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Population data collection exercise helps in forming right policies: Minorities have nothing to hide

With its emphasis on the need of updating the National Population Register (NPR), Ministry of Home Affairs is often seen with scepticism by minorities. Many have argued that it may push for a tougher anti-minority policy including the fear of loss of their citizenship. There is uneasiness regarding sharing of sensitive information via NPR as minorities fear that it might be used to launch anti-minority perception. Notably, those failing to prove their Indian origin may be at risk of statelessness. The NPR exercise is often seen in consonance with the Citizenship Amendment Act (CAA) which was passed in 2019 by the Parliament and came into effect on 10th January 2020.  

Unlike CAA, the exercise of NPR is a regular one carried out to monitor exact discrepancies, neglect and necessity of developmental policies and enactment of right polices for the welfare of the people. The National Population Register’s goal is to compile a thorough identification record of each typical citizen of the nation. Its other objectives are to improve access to and delivery of government programmes’ benefits and services and the National defence enhancement and security planning. A digitised National Population Register is a vivid proposal for facilitating the effective rollout of social programmes, and it may even prove to be essential in dealing with the lawlessness, or external interventions for instability involving nationals. The government, however, must take precautions to protect the confidentiality of residents’ personal information stored inside NPR.

The citizens, including minorities are required to cooperate and not to look negatively towards this government initiative. The doubt about it was raised after a similar exercise was carried out in Assam, in which about 19 lacs people were unable to provide document to claim genuine citizenship of India. The majority in this list were women, who had no records to enlist themselves as citizens. The Muslim minority is in fear that they may end up at the receiving end given its link with CAA-NRC law. Objections have been raised, with some saying Muslims should skip the citizenship assessment because of the unsubstantiated feeling of minority persecution. Still, there is another potential source of worry: many individuals especially those on the margins of the society may be missed in official counts which needs to be addressed.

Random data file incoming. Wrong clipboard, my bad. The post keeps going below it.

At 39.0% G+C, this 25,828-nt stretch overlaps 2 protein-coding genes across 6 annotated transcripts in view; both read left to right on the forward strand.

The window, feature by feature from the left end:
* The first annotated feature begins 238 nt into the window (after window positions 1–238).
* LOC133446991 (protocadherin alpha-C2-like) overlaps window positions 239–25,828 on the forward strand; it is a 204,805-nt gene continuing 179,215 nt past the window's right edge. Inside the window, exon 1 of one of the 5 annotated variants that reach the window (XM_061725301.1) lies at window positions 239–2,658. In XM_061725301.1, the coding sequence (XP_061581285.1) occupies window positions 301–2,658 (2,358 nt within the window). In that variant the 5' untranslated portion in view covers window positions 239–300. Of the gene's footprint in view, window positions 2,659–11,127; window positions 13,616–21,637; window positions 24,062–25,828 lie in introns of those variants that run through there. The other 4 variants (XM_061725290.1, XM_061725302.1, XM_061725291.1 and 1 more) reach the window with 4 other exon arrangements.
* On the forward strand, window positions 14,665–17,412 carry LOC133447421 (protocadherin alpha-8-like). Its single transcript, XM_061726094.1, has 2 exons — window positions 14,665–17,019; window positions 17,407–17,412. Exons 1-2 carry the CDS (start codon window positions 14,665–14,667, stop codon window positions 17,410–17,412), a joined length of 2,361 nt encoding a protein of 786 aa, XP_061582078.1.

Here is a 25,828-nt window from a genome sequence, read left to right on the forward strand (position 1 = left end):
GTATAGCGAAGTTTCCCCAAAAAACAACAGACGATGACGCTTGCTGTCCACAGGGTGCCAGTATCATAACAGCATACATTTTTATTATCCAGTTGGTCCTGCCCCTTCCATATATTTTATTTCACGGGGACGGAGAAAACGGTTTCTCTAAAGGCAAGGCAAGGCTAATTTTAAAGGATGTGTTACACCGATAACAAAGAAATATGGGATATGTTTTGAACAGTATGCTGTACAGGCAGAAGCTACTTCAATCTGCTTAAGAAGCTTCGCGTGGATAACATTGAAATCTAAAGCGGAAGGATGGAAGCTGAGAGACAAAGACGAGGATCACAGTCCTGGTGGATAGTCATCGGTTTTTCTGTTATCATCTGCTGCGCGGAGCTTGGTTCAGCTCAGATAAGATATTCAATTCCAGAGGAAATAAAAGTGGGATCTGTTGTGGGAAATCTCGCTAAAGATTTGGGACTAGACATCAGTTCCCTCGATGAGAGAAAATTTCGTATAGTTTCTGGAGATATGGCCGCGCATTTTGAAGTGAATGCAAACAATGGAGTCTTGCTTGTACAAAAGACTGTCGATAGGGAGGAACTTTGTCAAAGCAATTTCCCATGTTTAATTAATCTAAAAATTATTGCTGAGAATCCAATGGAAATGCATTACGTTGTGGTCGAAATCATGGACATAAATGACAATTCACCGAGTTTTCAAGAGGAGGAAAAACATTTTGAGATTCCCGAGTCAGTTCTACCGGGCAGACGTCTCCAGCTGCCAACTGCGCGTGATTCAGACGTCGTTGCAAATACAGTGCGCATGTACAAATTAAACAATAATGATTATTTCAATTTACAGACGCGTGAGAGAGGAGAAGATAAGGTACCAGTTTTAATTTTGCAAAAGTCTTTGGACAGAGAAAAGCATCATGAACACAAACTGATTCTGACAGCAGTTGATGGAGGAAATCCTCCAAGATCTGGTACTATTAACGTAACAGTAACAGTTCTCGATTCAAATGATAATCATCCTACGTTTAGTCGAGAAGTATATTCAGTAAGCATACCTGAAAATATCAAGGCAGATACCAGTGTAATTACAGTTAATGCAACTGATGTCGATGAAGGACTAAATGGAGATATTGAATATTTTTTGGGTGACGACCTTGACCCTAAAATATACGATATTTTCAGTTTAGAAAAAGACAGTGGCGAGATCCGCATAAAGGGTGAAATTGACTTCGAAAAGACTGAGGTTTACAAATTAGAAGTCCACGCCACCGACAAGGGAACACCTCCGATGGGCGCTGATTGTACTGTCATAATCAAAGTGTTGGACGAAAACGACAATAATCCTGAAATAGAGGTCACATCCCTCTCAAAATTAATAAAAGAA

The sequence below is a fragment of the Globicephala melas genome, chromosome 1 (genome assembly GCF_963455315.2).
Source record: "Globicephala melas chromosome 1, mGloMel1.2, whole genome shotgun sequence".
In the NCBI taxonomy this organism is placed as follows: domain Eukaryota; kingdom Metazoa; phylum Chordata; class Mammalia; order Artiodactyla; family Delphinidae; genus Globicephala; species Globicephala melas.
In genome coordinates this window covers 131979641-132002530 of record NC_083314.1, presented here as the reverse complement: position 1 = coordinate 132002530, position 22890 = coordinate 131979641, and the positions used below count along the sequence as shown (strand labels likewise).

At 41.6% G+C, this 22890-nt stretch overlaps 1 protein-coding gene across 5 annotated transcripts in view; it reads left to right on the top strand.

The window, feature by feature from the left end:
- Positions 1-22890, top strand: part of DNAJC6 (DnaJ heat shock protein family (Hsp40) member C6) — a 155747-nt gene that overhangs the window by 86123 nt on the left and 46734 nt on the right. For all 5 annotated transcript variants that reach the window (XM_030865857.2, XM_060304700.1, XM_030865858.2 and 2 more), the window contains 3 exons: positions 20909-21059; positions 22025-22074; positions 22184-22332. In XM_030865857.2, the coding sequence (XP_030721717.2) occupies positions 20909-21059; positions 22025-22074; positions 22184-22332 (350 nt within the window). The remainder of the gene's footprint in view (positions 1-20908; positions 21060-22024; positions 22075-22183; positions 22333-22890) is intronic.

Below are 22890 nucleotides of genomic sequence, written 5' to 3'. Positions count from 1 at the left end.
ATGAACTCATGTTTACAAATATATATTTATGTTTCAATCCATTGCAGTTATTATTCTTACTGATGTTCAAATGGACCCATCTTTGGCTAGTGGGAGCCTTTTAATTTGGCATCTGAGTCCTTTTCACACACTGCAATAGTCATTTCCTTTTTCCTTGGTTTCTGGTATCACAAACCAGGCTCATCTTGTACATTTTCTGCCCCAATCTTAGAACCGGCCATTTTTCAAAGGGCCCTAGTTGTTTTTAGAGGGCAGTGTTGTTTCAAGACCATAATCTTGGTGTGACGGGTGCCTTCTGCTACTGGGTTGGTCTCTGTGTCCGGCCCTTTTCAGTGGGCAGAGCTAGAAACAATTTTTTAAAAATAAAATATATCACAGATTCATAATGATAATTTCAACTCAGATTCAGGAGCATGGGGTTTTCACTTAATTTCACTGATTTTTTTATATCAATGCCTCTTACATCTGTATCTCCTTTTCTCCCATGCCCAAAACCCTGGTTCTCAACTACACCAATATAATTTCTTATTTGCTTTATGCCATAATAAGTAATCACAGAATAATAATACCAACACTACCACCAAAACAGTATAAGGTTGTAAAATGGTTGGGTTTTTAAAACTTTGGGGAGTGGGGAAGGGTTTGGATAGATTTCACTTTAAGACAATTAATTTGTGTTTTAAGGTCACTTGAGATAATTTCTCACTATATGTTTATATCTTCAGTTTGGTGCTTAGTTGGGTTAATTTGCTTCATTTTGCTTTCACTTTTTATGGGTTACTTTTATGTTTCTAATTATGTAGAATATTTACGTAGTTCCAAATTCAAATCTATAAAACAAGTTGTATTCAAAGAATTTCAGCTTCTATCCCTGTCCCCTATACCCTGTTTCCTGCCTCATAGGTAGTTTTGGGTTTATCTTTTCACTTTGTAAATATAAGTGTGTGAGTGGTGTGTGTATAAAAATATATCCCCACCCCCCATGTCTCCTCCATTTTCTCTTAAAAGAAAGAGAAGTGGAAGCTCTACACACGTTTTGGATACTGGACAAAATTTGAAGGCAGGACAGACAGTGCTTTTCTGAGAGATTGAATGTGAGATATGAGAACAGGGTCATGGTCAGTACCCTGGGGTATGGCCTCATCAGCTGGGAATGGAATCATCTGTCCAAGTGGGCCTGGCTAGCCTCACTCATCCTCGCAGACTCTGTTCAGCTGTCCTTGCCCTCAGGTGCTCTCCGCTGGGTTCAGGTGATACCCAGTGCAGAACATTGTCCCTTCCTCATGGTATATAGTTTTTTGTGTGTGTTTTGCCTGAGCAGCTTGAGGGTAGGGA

It must be highlighted that Muslims should not view it from the angle of anti-Muslim perspective as they do not have anything to hide, provided they share exact details and information related to their families and origins. The home minister himself clarified that “I want to make it very clear. An individual will not be asked to show any document for NPR. It was not done before; it will not be now.” Nonetheless, there is need to assure the people, particularly minorities that faith and trust on government policies will always lead to their benefit. Government should implement proper mechanism to conduct surveys so that ordinary people do not suffer. Because, citizenship is the highest of the assurances any individual seeks. In this digital age, the treatment to refugees and stateless people is not hidden and their struggles and insecurities associated with their identities are well known to and documented.

The trust deficiency and misinformation have created a huge gap between minorities and the government. It has made people to doubt every policy government enacts. To end such confusions, the information dissemination channels must be monitored by the government and people should be provided relevant information on a timely and hassle free basis.

(Written By:


PhD Scholar, JMI)

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